A medical malpractice and wrongful death lawsuit filed in the D.C. Superior Court last Wednesday claims doctors at GW Hospital could have prevented a patient’s death after a spine surgery.
The 10-page claim alleges that the Medical Faculty Associates, GW Hospital and Warren Yu – the hospital’s director of spine surgery – proceeded with a surgery in 2015 without considering the patient’s health risks and then failed to properly monitor her “ever-worsening condition” after the operation. Their actions, the suit claims, contributed to post-operative complications and the patient’s death.
Sedrick Drayton, representing his deceased mother, Lillie Ann Drayton, in the suit, is asking the court to award him $15 million in punitive damages.
“Defendants’ conduct … was outrageous, grossly fraudulent, grossly negligent and/or reckless towards the safety of decedent Lillie Ann Drayton and the community,” the suit states.
The claim states that Drayton was admitted to GW Hospital March 24, 2015 for a spine surgery after the operation had been delayed by a month because of a skin infection. On the day of the procedure, Drayton’s white blood cell count was higher than usual and steadily rising – an indication of an infection, according to the suit.
Despite the high white blood cell count and Drayton’s multiple other health risks, including the recent skin infection, hypertension, morbid obesity, diabetes and recurrent blood clots, Yu went ahead with the surgery, the suit states.
Then, following the surgery, the claim states that the hospital failed to conduct tests and procedures to monitor Drayton’s “ever-worsening condition,” including pain at the site of the surgery, fever and “neurologic deficits.”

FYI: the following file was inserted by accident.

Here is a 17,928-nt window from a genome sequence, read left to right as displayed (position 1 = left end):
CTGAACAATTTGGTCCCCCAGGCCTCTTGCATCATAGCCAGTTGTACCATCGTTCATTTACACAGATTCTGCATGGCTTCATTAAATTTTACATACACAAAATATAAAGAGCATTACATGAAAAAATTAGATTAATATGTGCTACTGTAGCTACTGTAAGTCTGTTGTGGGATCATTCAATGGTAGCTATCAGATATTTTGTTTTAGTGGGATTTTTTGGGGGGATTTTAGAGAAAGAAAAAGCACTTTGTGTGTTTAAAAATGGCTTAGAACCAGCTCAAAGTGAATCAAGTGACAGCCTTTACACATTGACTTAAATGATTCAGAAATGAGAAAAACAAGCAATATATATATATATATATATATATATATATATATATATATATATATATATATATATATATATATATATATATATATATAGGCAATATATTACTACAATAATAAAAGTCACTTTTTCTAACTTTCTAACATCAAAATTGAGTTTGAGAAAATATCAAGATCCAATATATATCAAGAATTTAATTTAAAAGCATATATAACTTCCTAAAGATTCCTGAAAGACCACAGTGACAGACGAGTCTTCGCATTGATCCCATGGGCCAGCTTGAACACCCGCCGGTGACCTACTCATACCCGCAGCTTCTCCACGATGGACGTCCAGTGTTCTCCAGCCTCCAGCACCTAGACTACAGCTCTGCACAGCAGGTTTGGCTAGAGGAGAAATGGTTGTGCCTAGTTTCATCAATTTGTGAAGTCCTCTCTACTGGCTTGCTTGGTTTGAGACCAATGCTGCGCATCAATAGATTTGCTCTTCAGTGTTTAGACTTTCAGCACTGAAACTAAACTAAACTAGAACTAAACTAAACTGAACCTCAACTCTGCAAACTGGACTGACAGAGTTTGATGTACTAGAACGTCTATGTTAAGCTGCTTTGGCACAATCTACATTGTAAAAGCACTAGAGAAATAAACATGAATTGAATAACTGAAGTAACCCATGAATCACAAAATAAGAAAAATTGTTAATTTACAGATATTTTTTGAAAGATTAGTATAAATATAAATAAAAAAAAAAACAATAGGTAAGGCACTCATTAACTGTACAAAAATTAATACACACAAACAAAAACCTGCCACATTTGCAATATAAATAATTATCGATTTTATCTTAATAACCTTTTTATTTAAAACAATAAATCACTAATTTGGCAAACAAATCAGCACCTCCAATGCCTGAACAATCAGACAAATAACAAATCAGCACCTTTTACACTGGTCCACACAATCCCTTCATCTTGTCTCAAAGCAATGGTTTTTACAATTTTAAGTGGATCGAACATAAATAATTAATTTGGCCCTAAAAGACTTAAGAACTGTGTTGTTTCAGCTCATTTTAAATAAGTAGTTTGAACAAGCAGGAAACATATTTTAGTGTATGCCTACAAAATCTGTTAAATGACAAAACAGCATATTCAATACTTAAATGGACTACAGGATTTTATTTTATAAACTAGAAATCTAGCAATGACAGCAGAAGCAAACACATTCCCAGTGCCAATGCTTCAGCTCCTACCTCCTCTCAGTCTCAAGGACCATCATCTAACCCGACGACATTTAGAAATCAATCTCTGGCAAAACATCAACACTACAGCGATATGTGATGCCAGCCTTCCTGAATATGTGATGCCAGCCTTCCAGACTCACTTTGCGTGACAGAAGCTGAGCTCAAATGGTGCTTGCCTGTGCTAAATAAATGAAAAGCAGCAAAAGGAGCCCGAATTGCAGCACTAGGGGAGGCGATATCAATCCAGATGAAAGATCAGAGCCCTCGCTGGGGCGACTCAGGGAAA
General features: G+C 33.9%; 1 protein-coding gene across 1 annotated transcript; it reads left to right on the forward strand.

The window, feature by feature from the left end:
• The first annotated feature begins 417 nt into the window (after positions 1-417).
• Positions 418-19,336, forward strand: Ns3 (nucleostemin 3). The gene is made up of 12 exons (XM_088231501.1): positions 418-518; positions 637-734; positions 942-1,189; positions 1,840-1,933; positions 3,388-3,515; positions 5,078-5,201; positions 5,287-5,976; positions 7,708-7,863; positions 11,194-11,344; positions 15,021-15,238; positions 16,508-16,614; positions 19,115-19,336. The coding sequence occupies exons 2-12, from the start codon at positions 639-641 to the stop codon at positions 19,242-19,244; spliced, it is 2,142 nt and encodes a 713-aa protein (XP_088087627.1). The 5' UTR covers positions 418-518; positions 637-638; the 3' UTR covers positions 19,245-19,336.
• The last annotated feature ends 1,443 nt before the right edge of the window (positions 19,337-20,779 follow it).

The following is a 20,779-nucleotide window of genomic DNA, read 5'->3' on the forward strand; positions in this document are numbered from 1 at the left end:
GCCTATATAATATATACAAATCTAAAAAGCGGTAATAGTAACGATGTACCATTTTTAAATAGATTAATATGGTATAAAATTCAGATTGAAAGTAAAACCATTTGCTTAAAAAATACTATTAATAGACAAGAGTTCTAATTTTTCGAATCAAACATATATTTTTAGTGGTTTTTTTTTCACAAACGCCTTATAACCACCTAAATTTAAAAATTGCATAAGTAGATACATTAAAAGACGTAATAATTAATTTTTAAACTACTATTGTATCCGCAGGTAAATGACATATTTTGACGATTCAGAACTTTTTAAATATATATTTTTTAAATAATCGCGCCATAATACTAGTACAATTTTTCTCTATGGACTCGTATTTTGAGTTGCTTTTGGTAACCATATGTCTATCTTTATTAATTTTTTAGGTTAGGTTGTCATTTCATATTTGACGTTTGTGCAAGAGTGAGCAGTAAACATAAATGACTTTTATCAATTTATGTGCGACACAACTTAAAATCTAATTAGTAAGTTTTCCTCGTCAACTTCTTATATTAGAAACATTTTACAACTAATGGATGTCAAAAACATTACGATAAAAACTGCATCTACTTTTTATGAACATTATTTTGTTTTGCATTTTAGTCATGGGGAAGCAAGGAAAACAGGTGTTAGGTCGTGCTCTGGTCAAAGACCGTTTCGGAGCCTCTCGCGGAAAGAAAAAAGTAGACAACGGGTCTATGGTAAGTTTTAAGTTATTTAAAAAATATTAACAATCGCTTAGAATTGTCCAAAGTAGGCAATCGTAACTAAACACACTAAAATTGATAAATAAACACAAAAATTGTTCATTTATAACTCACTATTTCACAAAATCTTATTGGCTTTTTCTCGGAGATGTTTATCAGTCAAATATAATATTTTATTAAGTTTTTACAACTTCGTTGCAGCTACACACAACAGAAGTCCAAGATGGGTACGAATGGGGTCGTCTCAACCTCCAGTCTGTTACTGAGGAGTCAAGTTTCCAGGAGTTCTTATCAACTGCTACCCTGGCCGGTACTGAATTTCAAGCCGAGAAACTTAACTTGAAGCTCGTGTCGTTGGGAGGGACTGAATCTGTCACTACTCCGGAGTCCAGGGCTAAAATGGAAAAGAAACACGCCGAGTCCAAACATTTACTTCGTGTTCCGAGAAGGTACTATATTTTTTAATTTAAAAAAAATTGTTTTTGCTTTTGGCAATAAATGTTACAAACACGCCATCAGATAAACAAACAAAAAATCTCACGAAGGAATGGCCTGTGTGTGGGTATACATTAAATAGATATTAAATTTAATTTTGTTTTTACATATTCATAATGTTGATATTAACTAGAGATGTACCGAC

The doctors also allegedly did not schedule a timely MRI scan, which would have detected a spinal epidural abscess, an accumulation of pus that compresses the spinal cord. The failure to diagnose and treat the abscess led to Drayton’s paralysis and other post-operative complications, eventually contributing to her death, the suit states.
The plaintiffs also allege that the hospital did not notify Drayton of her paralysis and did not inform her of “material facts” relating to her treatment, which would have prevented the injuries and damages listed in the lawsuit. Drayton died of a brain injury after suffering cardiac arrest, which the defendants claim occurred because of a blood infection that arose at the site of the surgery.
“As a direct and proximate result of the occurrence, decedent sustained injuries which caused excruciating pain, mental anguish, suffering, paralysis, disability, damages and death,” the suit reads.
Neither Susan Griffiths, a spokeswoman for GW Hospital, nor Iris Green, the attorney representing the decedent and her son, returned requests for comment.
An initial scheduling conference is expected to occur Sept. 21, according to court documents.